A new study is showing the gut bacteria may control cells in the brain that create inflammation and neurogeneration show in those with multiple sclerosis. This demonstrates food is actually shown to affect those with the chronic disease.
According to the Multiple Sclerosis Foundation, “Investigators at Brigham and Women’s Hospital wanted to know how gut microbiome and brain inflammation are linked, and how diet and microbial products influence this connection. They performed analyses on astrocytes – star-shaped cells that reside in the brain and spinal cord – in a mouse model of MS, identifying a molecular pathway involved in inflammation. They found that molecules derived from dietary tryptophan act on this pathway, and that when more of these molecules are present, astrocytes were able to limit brain inflammation. In blood samples from MS patients, the team found decreased levels of these tryptophan-derived molecules.”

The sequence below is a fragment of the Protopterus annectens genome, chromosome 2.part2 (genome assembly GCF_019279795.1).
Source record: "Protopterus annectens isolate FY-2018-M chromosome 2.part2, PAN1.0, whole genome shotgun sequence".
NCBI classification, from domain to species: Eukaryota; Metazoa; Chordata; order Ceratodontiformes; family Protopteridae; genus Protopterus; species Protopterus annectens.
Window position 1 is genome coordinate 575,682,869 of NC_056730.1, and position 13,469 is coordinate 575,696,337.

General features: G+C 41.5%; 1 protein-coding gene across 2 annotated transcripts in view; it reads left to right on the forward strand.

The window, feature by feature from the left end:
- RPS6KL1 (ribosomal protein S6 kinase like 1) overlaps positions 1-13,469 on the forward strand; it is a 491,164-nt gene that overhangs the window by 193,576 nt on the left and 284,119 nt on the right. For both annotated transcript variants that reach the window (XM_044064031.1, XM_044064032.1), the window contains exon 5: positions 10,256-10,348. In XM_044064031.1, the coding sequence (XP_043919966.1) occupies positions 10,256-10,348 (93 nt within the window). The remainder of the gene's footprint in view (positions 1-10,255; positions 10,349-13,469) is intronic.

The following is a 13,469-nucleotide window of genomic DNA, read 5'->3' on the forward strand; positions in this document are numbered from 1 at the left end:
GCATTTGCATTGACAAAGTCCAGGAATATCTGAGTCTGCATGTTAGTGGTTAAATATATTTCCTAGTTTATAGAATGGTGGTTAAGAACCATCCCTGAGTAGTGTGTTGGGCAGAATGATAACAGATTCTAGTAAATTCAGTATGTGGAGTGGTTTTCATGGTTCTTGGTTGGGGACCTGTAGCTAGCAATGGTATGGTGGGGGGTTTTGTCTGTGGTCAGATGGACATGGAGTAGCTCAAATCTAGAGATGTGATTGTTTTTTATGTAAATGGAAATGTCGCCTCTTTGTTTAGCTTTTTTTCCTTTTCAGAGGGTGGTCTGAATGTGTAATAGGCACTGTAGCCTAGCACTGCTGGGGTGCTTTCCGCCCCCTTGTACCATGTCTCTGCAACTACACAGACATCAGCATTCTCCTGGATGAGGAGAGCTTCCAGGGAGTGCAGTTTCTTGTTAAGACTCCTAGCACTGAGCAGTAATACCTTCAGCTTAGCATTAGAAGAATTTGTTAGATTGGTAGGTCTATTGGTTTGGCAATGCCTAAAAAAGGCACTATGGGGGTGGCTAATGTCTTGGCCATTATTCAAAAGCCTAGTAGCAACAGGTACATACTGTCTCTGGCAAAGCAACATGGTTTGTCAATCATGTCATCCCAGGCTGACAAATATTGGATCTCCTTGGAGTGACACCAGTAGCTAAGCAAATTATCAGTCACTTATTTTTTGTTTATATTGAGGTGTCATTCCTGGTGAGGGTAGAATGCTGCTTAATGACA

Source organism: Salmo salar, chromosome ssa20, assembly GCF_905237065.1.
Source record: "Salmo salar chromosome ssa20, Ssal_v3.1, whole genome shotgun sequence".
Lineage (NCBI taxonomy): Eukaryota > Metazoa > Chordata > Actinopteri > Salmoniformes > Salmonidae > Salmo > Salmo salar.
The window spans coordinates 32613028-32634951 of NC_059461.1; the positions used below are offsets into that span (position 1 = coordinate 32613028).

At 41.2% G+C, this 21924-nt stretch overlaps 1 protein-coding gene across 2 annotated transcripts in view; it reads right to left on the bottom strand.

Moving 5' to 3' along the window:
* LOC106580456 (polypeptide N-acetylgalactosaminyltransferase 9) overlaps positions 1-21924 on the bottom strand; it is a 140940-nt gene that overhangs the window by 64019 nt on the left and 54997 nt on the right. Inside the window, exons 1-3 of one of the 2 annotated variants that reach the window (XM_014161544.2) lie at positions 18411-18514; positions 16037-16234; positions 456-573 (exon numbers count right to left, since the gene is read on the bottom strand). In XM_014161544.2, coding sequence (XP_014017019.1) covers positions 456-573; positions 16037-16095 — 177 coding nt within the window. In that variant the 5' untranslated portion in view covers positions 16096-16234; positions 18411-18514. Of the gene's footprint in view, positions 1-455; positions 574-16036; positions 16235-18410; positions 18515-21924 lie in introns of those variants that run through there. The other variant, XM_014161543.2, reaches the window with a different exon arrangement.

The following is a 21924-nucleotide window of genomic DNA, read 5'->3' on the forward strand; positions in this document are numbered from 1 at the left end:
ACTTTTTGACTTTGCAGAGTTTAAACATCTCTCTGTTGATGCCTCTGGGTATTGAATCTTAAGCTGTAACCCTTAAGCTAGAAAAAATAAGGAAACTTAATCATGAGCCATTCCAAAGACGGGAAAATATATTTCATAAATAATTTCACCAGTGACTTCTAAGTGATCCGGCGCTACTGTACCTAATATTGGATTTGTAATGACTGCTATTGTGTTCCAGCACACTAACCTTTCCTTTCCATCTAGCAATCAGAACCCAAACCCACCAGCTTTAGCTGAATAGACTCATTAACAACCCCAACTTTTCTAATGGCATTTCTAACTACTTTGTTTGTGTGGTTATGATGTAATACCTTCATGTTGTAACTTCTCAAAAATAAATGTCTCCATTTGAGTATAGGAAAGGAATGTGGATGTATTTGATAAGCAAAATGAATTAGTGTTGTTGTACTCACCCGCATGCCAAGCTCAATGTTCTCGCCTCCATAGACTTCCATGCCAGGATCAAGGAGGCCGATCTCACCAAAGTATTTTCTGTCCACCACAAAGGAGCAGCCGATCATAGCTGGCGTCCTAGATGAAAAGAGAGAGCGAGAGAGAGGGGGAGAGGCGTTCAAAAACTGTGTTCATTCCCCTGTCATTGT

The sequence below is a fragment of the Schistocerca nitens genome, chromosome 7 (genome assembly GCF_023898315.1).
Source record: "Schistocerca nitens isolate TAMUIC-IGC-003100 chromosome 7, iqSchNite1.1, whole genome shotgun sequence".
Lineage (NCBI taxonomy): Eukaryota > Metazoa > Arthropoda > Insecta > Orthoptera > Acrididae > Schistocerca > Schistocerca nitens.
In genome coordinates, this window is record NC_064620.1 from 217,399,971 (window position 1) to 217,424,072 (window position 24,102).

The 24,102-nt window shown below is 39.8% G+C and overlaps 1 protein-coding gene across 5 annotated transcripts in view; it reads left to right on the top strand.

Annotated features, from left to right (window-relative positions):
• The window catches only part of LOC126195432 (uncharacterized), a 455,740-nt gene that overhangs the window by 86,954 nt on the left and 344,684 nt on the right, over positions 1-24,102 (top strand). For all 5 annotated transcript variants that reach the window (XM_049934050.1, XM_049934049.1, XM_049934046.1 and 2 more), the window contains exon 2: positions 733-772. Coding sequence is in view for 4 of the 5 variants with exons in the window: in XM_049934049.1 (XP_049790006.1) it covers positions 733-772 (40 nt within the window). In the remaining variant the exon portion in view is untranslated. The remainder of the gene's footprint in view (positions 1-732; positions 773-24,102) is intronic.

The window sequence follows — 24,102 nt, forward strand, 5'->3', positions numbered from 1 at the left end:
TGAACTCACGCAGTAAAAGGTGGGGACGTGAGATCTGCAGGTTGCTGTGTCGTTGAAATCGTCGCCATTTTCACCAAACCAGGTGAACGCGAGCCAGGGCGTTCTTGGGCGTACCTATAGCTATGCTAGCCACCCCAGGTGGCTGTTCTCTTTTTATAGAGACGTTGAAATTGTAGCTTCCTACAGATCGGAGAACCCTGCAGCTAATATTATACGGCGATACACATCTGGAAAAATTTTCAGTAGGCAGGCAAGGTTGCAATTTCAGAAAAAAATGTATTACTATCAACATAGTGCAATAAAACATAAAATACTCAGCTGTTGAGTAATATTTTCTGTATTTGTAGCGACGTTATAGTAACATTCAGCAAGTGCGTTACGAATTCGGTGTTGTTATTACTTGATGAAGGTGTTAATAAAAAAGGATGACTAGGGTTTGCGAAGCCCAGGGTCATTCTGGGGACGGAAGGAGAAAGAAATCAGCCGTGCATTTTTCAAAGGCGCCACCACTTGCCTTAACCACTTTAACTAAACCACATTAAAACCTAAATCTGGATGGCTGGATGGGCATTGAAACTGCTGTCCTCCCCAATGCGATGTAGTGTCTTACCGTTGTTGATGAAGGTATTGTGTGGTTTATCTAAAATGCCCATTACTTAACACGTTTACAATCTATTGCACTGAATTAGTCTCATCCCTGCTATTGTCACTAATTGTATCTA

Francisco Quintana, Ph.D., one of the study’s authors states. “What we eat influences the ability of bacteria in our gut to produce small molecules, some of which are capable of traveling all the way to the brain. This opens up an area that’s largely been unknown until now: how the gut controls brain inflammation.”
The research team plans to investigate the role of diet in future studies in hopes it can be translated into future therapies and help to diagnose and detect advancement of multiple sclerosis.
Are you hopeful? Does your diet affect your MS?